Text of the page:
Kerri Greenidge received her Doctorate in American Studies from Boston University, where her specialty included African-American history, American political history, and African-American and African diasporic literature in the post-emancipation and early modern era. Her research explores the role of African-American literature in the creation of radical Black political consciousness, particularly as it relates to local elections and Democratic populism during the Progressive Era. She has taught at Boston University, the University of Massachusetts, and Emerson College. Her work includes historical research for the Wiley-Blackwell Anthology of African-American Literature, the Oxford African American Studies Center, and PBS. For nine years she worked as a historian for Boston African American National Historical Site in Boston, through which she published her first book, Boston Abolitionists (2006). Greenidge is also co-director of the African American Trail Project, a city-wide network and archive housed at Tufts University, in collaboration with public history and community-based organizations across greater Boston.

Allen Rutberg

Director, Tufts Center for Animals and Public Policy

Dr. Rutberg is the Director of Tufts Center for Animals and Public Policy at the Cummings School of Veterinary Medicine. Dr. Rutberg received his Bachelor’s Degree in Physical and Biological Anthropology at Harvard University and his Ph.D in Zoology from the University of Washington. Dr. Rutberg is interested in studying about animal behavior, biological anthropology, and humans’ relations with nature. Dr. Rutberg has spent more than two decades listening to, working with, and trying to understand his fellow suburbanites as they resolve their conflicts with wildlife, hopefully in ways that will leave them at peace with all their neighbors, human and wild.

Sumeeta Srinivasan

Lecturer, Urban and Environmental Policy and Planning

Sumeeta Srinivasan's research interests are in sustainable development of cities especially as it relates to transportation, land use, and health. She uses GIS and spatial data models to understand inequities of access. Before coming to Tufts, she was a Preceptor for Geospatial Methods at Harvard University where she taught Geographic Information Systems (GIS) and Spatial Modeling. She is affiliated with the China Project at the School of Engineering and Applied Sciences at Harvard where she was a postdoctoral fellow and research associate. The methodological lens that she uses in her research is spatial analysis: the use of GIS, geospatial modeling, remote sensing, spatial statistics and spatiotemporal models. In her research she has studied cities in India, China and the US. She has a PhD from the Department of Urban Studies and Planning at MIT.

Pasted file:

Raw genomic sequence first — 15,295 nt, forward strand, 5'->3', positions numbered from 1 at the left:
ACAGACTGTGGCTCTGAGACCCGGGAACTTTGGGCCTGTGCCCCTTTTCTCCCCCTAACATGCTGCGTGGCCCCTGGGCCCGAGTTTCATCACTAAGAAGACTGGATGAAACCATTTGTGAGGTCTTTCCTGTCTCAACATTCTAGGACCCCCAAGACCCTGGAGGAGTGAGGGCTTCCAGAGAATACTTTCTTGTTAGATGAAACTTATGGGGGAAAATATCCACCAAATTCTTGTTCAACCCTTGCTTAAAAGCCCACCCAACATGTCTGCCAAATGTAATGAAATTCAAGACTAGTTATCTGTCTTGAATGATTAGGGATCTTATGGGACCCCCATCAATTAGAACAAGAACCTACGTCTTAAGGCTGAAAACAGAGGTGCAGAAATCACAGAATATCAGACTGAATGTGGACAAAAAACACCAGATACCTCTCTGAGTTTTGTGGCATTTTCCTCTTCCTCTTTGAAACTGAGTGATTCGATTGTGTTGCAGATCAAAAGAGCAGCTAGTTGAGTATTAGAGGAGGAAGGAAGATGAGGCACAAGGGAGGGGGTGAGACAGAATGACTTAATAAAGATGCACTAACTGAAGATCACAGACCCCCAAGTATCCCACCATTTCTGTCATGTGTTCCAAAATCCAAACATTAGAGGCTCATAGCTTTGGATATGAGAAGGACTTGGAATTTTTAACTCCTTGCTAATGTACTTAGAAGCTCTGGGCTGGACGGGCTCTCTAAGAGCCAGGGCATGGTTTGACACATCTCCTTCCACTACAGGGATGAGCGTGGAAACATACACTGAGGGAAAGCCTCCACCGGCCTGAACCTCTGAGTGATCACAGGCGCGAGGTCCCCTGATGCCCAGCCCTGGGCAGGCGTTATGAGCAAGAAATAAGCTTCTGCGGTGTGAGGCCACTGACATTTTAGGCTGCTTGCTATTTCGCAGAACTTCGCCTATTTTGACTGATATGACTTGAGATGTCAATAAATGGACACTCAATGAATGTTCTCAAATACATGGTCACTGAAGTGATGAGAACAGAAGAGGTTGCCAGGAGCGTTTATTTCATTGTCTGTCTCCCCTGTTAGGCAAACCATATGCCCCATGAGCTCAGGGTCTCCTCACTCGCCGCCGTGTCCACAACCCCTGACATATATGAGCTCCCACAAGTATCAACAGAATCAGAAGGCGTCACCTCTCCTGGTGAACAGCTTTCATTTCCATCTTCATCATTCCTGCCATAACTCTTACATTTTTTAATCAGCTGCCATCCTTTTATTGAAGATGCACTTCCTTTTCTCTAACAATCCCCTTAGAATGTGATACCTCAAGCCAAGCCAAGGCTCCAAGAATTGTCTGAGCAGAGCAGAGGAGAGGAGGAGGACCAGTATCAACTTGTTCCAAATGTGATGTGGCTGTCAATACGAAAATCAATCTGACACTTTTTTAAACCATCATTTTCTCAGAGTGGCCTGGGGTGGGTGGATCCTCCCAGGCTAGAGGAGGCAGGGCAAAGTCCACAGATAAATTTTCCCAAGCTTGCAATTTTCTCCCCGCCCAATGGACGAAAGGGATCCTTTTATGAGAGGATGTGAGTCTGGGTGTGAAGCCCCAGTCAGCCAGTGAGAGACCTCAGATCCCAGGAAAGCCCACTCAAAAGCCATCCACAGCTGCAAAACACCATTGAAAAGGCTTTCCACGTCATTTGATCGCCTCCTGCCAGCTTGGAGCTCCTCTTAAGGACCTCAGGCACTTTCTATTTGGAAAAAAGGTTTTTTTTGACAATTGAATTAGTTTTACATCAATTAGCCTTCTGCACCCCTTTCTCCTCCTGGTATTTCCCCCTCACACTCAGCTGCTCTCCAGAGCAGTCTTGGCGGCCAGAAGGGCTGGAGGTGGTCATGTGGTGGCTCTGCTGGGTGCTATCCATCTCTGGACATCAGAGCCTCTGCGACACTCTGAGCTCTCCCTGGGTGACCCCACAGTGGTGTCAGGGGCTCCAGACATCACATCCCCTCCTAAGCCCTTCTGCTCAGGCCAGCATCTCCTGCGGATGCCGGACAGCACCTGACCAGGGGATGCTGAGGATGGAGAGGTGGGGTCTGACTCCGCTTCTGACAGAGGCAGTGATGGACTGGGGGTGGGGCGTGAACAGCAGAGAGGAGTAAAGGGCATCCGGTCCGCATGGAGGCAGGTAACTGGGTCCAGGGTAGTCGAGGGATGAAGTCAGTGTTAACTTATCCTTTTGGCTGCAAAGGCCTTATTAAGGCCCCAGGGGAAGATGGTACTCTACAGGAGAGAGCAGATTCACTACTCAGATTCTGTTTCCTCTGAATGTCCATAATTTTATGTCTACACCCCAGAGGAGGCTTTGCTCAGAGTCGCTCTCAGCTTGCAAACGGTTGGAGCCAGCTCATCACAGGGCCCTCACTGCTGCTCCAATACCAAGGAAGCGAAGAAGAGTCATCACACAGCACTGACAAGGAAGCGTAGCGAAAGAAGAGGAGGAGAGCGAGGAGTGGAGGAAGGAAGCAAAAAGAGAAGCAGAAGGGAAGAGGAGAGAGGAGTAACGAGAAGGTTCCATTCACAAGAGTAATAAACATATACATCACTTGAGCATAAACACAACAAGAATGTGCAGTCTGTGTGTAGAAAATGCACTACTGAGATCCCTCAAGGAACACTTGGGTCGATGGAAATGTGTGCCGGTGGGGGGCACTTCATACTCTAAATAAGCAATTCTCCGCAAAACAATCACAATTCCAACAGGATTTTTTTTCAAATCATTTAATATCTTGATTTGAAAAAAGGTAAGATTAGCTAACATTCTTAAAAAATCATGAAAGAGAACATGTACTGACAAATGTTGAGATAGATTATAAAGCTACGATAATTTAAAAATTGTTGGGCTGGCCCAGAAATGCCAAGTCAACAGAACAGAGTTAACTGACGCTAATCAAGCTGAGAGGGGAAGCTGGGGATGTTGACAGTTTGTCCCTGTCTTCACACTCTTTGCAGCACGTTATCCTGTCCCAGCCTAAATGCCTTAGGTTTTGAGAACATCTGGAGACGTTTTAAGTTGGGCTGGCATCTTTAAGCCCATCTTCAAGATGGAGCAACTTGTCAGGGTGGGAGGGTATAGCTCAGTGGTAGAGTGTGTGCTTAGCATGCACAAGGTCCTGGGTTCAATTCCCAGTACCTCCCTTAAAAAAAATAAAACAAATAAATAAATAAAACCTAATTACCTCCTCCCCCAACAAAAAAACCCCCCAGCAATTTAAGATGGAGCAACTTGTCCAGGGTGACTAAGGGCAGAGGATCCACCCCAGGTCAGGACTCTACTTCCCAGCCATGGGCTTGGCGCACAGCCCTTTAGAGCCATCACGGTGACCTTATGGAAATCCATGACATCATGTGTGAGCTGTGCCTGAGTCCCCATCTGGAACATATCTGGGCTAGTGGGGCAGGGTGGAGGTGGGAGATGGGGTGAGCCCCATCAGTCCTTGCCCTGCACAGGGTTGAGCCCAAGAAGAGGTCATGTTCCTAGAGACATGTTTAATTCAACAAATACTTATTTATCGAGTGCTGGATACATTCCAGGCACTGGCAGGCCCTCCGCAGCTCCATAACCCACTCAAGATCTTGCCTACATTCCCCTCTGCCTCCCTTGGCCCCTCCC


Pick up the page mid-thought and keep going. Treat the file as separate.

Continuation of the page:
Ninian Stein

Lecturer, Environmental Studies Program

Trained as an anthropological-archaeologist and an environmental scientist, Professor Ninian Stein's research and teaching spans three areas — environmental policy and communication, landscape change, and environmental justice. Many of her classes and aspects of her research look at environmental policy and communication through the lens of the disciplinary cultures of science and policy. At the heart of Prof. Stein's work is the idea of "landscape literacy" (Spring 2005), that if we can read the past of a place we are better able to plan for its future. Prof. Stein has taught most recently at Smith College, and also at Wheaton College in Norton (MA), the University of Massachusetts Boston, and San Jose State University. Her current research draws on systems thinking, science and design to create new collaborative decision-making frameworks for communities seeking to increase their sustainability and more effectively utilize and preserve local environmental resources. The manuscript in progress for this work is tentatively titled Bioregional Urbanism 1.0. Her team is partnering with Grove Hall Main Streets and other community organizations to field-test the Bioregional Urbanist methodology in the Grove Hall neighborhood in Dorchester and Roxbury, Massachusetts. She is also finishing a manuscript, Not Your Average Run of the Mill: Combining Environmental History and Industrial Archaeology to Shape the Future of Factory Sites. Based on her environmental and anthropological study of a textile mill in Pawtucket, Rhode Island, and its transformation into an artists' community, the manuscript offers techniques for transforming old industrial buildings into vibrant spaces for community building. This manuscript represents a concrete way to link environmental studies with the concerns of local communities. The daughter of a career counselor, Prof. Stein especially enjoys talking with students about career paths including jobs, internships, and graduate and professional schools. She has advised undergraduate research and theses at several schools. Someday she hopes to teach a course entitled "Food, Clothing, Shelter: Our Stuff and Sustainability."